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World Pharma News
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In a major step forward in the battle against macular degeneration, the leading cause of vision loss among the elderly, researchers at the University of Virginia School of Medicine have discovered a critical trigger for the damaging inflammation that ultimately robs millions of their sight. The finding may allow doctors to halt the inflammation early on, potentially saving patients from blindness.
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Through a few clever molecular hacks, researchers at Columbia University Medical Center have converted a natural bacterial immune system into a microscopic data recorder, laying the groundwork for a new class of technologies that use bacterial cells for everything from disease diagnosis to environmental monitoring. The researchers modified an ordinary laboratory strain of the ubiquitous human gut microbe Escherichia coli, enabling the bacteria to not only record their interactions with the environment but also time-stamp the events.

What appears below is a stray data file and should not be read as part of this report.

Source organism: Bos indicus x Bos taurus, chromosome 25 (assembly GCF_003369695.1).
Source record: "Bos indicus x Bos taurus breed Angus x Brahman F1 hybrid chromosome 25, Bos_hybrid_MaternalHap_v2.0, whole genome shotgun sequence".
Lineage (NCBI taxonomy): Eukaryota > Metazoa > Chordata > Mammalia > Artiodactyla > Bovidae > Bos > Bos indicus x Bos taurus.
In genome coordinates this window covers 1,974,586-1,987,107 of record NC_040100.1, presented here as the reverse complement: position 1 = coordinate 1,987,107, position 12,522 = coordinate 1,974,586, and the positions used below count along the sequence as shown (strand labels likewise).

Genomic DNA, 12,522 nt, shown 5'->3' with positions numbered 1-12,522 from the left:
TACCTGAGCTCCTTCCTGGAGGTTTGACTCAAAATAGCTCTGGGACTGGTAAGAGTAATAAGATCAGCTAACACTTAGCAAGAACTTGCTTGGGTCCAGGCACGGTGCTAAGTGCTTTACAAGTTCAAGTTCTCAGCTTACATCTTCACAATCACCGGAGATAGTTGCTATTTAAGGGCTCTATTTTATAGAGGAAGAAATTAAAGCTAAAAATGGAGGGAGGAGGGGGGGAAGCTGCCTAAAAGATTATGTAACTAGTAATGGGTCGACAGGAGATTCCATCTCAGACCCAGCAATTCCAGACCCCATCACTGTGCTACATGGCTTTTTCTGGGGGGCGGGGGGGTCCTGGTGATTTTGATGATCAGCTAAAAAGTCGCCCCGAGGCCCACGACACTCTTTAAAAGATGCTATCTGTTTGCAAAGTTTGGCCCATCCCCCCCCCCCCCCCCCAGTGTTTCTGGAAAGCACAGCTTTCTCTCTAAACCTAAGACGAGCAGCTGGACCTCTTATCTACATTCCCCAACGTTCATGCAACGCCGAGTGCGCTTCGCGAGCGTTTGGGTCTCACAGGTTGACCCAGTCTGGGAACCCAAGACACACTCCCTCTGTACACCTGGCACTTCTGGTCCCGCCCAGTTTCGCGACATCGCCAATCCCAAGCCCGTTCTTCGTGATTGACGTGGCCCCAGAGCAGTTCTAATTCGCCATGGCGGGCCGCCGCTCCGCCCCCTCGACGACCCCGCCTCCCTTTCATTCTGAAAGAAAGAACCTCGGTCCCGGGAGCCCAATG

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A new study led by researchers at Sanford Burnham Prebys Medical Discovery Institute (SBP) identifies a signaling pathway that is essential for angiogenesis, the growth of new blood vessels from pre-existing vessels. The findings, published in Nature Communications, may improve current strategies to improve blood flow in ischemic tissue, such as that found in atherosclerosis and peripheral vascular disease associated with diabetes.
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Encountering bacteria with innocent names such as Pseudomonas aeruginosa and Enterobacteriaceae can lead to hospitalisation and - in a worst-case scenario - can also be life-threatening. The bacteria, which cause infections such as pneumonia, frequently develop multi-resistance towards classic antibiotics. Researchers from Aarhus University have discovered that a drug known as glatiramer acetate, which is normally used for treating the disease multiple sclerosis, has a hitherto unknown effect on obstinate bacteria.
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